code suspensions in her 3500-student school population to more than 700. So 700 dress code violations, presumably resulting in suspensions, for things like having your shirttail un-tucked.
Now granted, I'm providing you with pretty extreme examples here. But if I were to press you, I'm guessing that you could find some examples in your own schools where the -- maybe not
this extreme level -- but this same kind of thing might be happening. There are some more examples. Nine-year-old boy found a manicure kit with a one-inch knife. This was before the,
what, two-inch policy became into effect, but now is suspended for having that knife. Examples of a kid in New York City being suspended, or even then considered for expulsion, for graffiti
for writing on the desk. 14-year-old boy shared two Midol tablets with a classmate, suspended with expulsion forgiven. So he wasn't expelled. One of the famous ones, six-year-old
kindergartener kissed a classmate, said the girl asked him to, but was suspended for unwelcome touching. Kindergartener? I'm trying to figure that one out. 7th-grader shared zinc cough drops
with classmate, suspended. You get the idea. Now even though I'm sharing the most extreme examples, I think what this illustrates is that having, first of all, universal categories of
behaviors that are sometimes maybe not defined with an understanding of what the motivation might be that underlies it is a problem. And then, on the other hand, having universal
consequences that are automatic or that are not tailored to the individual circumstances are also not particularly helpful. And of course, our legal system does not employ that zero
tolerance approach. In fact, almost always we ask for motivation and we take into account, in the legal system, the entire picture of an inappropriate law, what apparently is a law-breaking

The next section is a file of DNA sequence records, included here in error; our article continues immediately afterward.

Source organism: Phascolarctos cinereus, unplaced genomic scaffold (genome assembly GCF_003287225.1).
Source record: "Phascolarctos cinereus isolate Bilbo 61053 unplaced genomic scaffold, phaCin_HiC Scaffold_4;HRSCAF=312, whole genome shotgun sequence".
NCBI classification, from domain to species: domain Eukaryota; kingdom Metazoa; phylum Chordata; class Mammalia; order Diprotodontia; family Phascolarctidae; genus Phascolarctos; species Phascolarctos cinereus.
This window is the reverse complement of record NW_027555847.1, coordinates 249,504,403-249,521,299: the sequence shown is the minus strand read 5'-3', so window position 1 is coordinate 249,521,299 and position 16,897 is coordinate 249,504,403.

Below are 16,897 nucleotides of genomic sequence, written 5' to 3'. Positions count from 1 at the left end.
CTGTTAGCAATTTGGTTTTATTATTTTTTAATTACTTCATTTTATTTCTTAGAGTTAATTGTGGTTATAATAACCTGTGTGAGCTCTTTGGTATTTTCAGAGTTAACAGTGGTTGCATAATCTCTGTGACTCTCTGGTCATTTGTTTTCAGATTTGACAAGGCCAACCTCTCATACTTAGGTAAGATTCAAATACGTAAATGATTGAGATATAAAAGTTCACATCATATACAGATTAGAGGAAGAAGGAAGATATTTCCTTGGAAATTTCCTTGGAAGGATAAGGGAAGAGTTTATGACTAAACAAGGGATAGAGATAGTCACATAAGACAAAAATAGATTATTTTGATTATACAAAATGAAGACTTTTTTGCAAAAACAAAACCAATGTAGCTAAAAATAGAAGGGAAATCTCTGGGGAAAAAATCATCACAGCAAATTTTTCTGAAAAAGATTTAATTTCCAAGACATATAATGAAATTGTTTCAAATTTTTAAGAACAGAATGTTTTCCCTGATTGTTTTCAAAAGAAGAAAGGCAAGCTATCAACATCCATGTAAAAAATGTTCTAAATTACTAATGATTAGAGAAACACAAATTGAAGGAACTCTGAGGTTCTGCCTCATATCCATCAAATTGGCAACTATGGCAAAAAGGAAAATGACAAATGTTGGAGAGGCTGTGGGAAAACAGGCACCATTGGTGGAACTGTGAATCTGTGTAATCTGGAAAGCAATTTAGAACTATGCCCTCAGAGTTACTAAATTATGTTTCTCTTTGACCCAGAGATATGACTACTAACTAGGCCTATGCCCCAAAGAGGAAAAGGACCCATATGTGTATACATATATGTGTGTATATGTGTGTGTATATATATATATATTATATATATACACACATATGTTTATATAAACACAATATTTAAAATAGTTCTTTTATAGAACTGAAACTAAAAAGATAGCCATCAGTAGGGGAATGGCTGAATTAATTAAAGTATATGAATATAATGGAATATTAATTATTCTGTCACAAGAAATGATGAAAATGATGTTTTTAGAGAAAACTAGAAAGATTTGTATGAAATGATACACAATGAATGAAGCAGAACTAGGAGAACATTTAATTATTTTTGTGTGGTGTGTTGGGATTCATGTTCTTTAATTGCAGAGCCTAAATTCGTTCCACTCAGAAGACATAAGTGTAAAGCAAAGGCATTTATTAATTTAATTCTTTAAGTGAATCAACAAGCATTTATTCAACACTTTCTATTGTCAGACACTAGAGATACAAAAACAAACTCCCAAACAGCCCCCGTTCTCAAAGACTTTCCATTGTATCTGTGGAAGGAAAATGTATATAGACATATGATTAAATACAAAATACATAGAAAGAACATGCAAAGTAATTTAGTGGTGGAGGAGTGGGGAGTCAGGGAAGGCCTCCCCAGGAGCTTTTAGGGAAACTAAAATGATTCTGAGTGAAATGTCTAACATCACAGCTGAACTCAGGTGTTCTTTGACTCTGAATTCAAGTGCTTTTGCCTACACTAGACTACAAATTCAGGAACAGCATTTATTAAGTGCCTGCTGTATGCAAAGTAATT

behavior. And juries and judges have substantial discretion to adapt those things to the particular circumstances that they are facing. Okay, enough on all that. Your classroom management
techniques work in practice, but not in theory. That worries me. So in this case, I'd say zero tolerance doesn't work in practice and it doesn't have much in the way of theory behind it,
either, as well. But we are going to go on to some more familiar territory for a moment. I have to set a little bit of context. Is there anyone in this room who has not seen the infamous
triangle at this point in your life? Well, good. I know it's all familiar, so I won't take more time, but what I think we need to do is to begin to think in triangles, and actually in a
minute I'm going to say circles instead of triangles. But because I visualize this much better and I know this is heresy to the people in PBIS, but I like the idea of talking first about all
students. And this would be, for those of you who are thinking in triangles now, the base of the triangle, tier one types of things, which are prevention. So the question is, what can we do
to improve or maintain the appropriate behavior of all students in a school setting? And we do need to have interventions focused on all students, I think. But there are then students who